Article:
Fantasy fallout of Max Pacioretty’s trade to the Golden Knights

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The odds that Max Pacioretty bounces back to his expected range of 30 goals and 65 points just got a whole lot better. With a week to go before the Montreal Canadiens start the 2018-19 preseason, they dealt their captain to the Vegas Golden Knights in exchange for Tomas Tatar, Nick Suzuki and a second-round pick. china nike

For Pacioretty, it means he doesn’t have to try to have a bounce-back campaign on the same team that spun out of control last season, leaving him with easily the worst showing of his career (17 goals, 37 points). Pacioretty becomes, on paper, the best winger on the Knights. But as we learned a season ago, this isn’t a team that translates from paper well. There is a better than good chance that, at least to start, Pacioretty is on the Knights’ second line with Paul Stastny. That said, it wouldn’t take much for him to supplant Reilly Smith on the top line if that No. 1 unit with William Karlsson and Jonathan Marchessault falters (relative to last season).7

It’s also easy to envision Pacioretty joining the Karlsson-Marchessault-Smith trio on a top power play anchored by Shea Theodore. Pacioretty was probably going to be a value in drafts and a a sneaky pick for 30-30 with 300 shots before this trade, but the move will raise his prominence and cut the chances of getting him with value in the seventh or eighth round. Now, his ADP could push up to the fourth or fifth.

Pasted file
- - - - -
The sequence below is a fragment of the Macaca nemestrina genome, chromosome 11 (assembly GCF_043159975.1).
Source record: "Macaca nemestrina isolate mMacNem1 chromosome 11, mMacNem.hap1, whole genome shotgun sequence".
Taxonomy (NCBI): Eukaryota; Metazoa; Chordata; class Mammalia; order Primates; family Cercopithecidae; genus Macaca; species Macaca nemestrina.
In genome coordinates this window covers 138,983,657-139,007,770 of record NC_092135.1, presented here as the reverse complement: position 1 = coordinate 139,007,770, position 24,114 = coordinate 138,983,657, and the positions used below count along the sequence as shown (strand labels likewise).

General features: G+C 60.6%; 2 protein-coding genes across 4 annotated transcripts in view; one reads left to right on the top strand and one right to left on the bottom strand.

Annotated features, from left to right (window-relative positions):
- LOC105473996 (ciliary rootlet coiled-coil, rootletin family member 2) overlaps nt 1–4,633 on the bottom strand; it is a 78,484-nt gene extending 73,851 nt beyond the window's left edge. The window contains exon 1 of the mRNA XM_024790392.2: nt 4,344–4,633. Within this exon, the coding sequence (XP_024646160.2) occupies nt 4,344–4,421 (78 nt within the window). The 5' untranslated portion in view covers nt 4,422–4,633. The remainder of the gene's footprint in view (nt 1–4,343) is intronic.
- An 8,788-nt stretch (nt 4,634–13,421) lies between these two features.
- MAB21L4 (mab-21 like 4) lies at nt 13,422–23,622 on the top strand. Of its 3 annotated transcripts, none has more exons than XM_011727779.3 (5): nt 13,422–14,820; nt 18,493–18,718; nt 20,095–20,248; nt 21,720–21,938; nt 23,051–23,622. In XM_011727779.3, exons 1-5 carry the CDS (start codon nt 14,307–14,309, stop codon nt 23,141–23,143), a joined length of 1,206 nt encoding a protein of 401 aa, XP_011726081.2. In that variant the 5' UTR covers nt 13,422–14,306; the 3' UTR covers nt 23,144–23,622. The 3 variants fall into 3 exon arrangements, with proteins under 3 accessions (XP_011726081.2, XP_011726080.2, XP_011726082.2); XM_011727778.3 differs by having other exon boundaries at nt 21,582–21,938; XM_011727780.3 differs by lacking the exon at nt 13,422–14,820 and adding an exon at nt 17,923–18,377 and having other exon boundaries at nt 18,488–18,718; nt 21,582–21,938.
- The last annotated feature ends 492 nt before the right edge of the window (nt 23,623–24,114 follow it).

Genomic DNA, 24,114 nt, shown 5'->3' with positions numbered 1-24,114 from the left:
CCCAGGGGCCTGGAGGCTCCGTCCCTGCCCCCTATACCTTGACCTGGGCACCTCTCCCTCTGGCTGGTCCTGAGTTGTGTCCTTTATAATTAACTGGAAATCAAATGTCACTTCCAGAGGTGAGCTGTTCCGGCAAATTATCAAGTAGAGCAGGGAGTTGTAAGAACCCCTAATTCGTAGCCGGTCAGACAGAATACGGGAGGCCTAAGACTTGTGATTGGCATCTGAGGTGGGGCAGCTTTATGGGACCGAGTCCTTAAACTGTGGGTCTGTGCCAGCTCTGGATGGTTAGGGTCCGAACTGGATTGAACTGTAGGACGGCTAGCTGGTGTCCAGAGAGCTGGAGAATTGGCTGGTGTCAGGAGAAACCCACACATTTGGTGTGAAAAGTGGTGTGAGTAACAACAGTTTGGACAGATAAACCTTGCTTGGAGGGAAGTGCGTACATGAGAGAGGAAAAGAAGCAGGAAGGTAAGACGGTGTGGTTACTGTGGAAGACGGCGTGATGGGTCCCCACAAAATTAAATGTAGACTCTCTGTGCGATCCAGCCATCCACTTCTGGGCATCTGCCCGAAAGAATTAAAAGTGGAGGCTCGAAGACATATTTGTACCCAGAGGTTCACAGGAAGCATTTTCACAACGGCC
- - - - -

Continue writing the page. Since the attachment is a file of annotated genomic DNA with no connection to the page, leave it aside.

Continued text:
Tatar will be better positioned for success with the Canadiens, but he won’t be more than a lottery pick at the end of a draft. He would have been a depth winger for Vegas, but should play on the Habs’ second line and will be featured prominently on the power play, where he has excelled in the past. However, the expectations of success for both that second line and No. 1 power play are very much debatable.

Suzuki is a great prospect, coming off a 100-point OHL campaign and ready to at least get a look at the NHL level. This deal, however, definitely signifies a rebuilding of the Montreal roster. The 19-year-old Suzuki would be better served by another year of development, which is almost surely what he’ll get. It’ll be another year or two before we should expect an impact. On the off chance the Canadiens opt for the trial-by-fire route for Suzuki, I think he’s worth a bench spot in leagues with 14 teams or more, and dynasty leaguers will want to take a look.